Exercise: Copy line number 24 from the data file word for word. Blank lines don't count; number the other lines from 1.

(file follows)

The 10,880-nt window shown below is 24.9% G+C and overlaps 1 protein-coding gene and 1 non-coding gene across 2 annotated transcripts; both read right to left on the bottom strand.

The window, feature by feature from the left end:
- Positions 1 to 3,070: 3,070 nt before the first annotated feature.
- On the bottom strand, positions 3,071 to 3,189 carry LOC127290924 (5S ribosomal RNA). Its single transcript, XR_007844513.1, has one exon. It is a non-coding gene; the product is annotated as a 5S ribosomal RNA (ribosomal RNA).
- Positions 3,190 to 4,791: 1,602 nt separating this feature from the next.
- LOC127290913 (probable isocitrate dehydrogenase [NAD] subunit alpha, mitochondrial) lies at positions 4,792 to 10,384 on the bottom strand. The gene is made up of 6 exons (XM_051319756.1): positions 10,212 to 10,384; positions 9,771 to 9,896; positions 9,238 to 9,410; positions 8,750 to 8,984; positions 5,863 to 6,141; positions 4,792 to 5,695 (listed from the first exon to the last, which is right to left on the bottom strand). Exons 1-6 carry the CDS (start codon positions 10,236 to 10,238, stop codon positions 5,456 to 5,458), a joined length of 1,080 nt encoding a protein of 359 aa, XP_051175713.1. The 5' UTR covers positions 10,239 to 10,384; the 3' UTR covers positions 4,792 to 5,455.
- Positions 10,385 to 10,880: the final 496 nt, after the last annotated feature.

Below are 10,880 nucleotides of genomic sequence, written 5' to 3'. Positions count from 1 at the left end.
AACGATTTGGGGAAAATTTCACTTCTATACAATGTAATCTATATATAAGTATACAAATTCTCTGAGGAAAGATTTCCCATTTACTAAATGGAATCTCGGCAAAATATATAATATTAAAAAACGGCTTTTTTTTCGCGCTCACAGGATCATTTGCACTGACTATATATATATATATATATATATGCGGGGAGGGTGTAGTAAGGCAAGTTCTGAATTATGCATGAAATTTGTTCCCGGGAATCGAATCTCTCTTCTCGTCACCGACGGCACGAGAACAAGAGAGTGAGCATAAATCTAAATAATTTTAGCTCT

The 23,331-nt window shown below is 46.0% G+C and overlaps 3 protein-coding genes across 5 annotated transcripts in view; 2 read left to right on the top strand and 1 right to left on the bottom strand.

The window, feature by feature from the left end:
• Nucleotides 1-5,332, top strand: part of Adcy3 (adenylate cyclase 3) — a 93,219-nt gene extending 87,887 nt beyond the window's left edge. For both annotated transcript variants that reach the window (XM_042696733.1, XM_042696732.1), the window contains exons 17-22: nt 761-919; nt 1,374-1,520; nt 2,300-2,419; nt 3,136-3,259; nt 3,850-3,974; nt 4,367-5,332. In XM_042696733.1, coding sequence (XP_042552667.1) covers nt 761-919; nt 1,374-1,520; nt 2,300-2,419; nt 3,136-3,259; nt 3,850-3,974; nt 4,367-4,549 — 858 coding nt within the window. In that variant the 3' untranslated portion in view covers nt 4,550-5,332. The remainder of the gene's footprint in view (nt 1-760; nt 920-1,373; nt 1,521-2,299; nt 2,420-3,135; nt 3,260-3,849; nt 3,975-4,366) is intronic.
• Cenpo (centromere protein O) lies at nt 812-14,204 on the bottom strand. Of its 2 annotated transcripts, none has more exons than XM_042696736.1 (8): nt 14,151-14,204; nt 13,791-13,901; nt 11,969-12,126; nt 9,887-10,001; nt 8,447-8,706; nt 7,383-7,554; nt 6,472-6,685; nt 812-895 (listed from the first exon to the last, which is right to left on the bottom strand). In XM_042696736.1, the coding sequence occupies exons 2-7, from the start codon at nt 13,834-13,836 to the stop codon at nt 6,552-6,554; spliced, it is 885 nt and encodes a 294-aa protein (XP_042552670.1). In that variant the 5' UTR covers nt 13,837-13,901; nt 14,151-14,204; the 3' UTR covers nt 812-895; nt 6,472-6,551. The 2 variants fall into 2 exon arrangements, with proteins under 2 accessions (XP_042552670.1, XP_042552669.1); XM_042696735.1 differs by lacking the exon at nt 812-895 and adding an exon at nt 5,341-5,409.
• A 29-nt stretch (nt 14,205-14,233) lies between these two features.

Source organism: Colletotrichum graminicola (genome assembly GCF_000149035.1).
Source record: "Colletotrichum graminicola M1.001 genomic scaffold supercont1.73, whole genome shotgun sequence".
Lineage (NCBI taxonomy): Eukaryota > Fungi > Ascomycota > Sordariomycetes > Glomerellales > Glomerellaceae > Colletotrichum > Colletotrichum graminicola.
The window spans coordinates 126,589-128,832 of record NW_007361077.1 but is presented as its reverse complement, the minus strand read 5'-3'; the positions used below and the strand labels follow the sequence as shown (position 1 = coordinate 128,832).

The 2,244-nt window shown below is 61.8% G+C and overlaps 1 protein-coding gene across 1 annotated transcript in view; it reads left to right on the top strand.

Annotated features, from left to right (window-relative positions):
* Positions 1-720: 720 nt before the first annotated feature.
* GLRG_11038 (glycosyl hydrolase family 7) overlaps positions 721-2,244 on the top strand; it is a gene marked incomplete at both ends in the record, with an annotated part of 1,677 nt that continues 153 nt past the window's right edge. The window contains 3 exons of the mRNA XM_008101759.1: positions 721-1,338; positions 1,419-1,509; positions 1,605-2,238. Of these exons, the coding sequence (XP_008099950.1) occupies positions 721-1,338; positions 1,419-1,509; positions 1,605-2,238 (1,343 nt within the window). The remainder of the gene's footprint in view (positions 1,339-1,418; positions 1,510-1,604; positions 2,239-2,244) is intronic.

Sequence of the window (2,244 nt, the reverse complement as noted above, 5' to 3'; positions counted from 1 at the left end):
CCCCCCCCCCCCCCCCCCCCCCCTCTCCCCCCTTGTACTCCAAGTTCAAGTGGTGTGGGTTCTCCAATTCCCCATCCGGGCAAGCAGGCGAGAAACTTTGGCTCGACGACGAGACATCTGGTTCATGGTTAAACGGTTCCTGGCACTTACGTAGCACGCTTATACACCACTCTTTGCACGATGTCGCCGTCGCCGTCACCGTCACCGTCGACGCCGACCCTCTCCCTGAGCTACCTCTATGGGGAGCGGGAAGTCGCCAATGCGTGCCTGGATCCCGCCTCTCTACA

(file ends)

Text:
CCCCCCCCCCCCCCCCCCCCCCCTCTCCCCCCTTGTACTCCAAGTTCAAGTGGTGTGGGTTCTCCAATTCCCCATCCGGGCAAGCAGGCGAGAAACTTTGGCTCGACGACGAGACATCTGGTTCATGGTTAAACGGTTCCTGGCACTTACGTAGCACGCTTATACACCACTCTTTGCACGATGTCGCCGTCGCCGTCACCGTCACCGTCGACGCCGACCCTCTCCCTGAGCTACCTCTATGGGGAGCGGGAAGTCGCCAATGCGTGCCTGGATCCCGCCTCTCTACA